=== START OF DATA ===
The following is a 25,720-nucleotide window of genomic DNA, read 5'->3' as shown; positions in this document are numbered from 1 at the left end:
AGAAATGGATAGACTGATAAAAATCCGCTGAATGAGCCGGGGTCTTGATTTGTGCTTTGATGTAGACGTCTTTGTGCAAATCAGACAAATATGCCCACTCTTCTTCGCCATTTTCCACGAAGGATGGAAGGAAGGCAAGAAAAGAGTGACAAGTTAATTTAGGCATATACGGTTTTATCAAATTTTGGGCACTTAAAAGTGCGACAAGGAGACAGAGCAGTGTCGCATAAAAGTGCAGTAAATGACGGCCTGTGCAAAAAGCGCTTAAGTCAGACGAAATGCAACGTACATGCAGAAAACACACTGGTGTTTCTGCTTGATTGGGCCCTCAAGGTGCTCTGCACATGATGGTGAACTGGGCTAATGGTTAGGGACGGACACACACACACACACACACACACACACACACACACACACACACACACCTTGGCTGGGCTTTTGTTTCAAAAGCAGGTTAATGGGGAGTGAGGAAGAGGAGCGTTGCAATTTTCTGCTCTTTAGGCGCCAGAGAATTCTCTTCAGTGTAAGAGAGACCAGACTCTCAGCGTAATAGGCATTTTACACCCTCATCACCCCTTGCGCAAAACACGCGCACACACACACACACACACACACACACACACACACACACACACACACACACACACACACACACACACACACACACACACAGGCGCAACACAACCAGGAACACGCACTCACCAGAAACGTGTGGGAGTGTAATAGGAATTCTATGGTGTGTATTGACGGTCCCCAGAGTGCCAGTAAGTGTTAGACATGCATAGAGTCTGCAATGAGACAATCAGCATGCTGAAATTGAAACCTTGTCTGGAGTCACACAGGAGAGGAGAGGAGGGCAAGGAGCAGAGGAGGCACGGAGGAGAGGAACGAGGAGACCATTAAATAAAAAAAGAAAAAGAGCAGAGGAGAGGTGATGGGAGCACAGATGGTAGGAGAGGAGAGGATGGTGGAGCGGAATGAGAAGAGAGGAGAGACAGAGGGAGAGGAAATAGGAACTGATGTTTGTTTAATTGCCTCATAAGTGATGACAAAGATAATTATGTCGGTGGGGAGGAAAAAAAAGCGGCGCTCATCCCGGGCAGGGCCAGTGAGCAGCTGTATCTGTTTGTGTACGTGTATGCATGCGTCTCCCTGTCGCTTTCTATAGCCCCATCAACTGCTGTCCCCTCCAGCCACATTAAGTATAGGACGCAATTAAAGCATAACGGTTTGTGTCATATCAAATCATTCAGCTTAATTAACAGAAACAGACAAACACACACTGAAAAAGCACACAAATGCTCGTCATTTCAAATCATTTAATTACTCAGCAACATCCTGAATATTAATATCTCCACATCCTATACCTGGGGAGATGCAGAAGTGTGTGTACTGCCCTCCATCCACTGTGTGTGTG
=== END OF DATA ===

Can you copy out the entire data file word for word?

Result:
The following is a 25,720-nucleotide window of genomic DNA, read 5'->3' as shown; positions in this document are numbered from 1 at the left end:
AGAAATGGATAGACTGATAAAAATCCGCTGAATGAGCCGGGGTCTTGATTTGTGCTTTGATGTAGACGTCTTTGTGCAAATCAGACAAATATGCCCACTCTTCTTCGCCATTTTCCACGAAGGATGGAAGGAAGGCAAGAAAAGAGTGACAAGTTAATTTAGGCATATACGGTTTTATCAAATTTTGGGCACTTAAAAGTGCGACAAGGAGACAGAGCAGTGTCGCATAAAAGTGCAGTAAATGACGGCCTGTGCAAAAAGCGCTTAAGTCAGACGAAATGCAACGTACATGCAGAAAACACACTGGTGTTTCTGCTTGATTGGGCCCTCAAGGTGCTCTGCACATGATGGTGAACTGGGCTAATGGTTAGGGACGGACACACACACACACACACACACACACACACACACACACACACACACACCTTGGCTGGGCTTTTGTTTCAAAAGCAGGTTAATGGGGAGTGAGGAAGAGGAGCGTTGCAATTTTCTGCTCTTTAGGCGCCAGAGAATTCTCTTCAGTGTAAGAGAGACCAGACTCTCAGCGTAATAGGCATTTTACACCCTCATCACCCCTTGCGCAAAACACGCGCACACACACACACACACACACACACACACACACACACACACACACACACACACACACACACACACACACACACACACACAGGCGCAACACAACCAGGAACACGCACTCACCAGAAACGTGTGGGAGTGTAATAGGAATTCTATGGTGTGTATTGACGGTCCCCAGAGTGCCAGTAAGTGTTAGACATGCATAGAGTCTGCAATGAGACAATCAGCATGCTGAAATTGAAACCTTGTCTGGAGTCACACAGGAGAGGAGAGGAGGGCAAGGAGCAGAGGAGGCACGGAGGAGAGGAACGAGGAGACCATTAAATAAAAAAAGAAAAAGAGCAGAGGAGAGGTGATGGGAGCACAGATGGTAGGAGAGGAGAGGATGGTGGAGCGGAATGAGAAGAGAGGAGAGACAGAGGGAGAGGAAATAGGAACTGATGTTTGTTTAATTGCCTCATAAGTGATGACAAAGATAATTATGTCGGTGGGGAGGAAAAAAAAGCGGCGCTCATCCCGGGCAGGGCCAGTGAGCAGCTGTATCTGTTTGTGTACGTGTATGCATGCGTCTCCCTGTCGCTTTCTATAGCCCCATCAACTGCTGTCCCCTCCAGCCACATTAAGTATAGGACGCAATTAAAGCATAACGGTTTGTGTCATATCAAATCATTCAGCTTAATTAACAGAAACAGACAAACACACACTGAAAAAGCACACAAATGCTCGTCATTTCAAATCATTTAATTACTCAGCAACATCCTGAATATTAATATCTCCACATCCTATACCTGGGGAGATGCAGAAGTGTGTGTACTGCCCTCCATCCACTGTGTGTGTG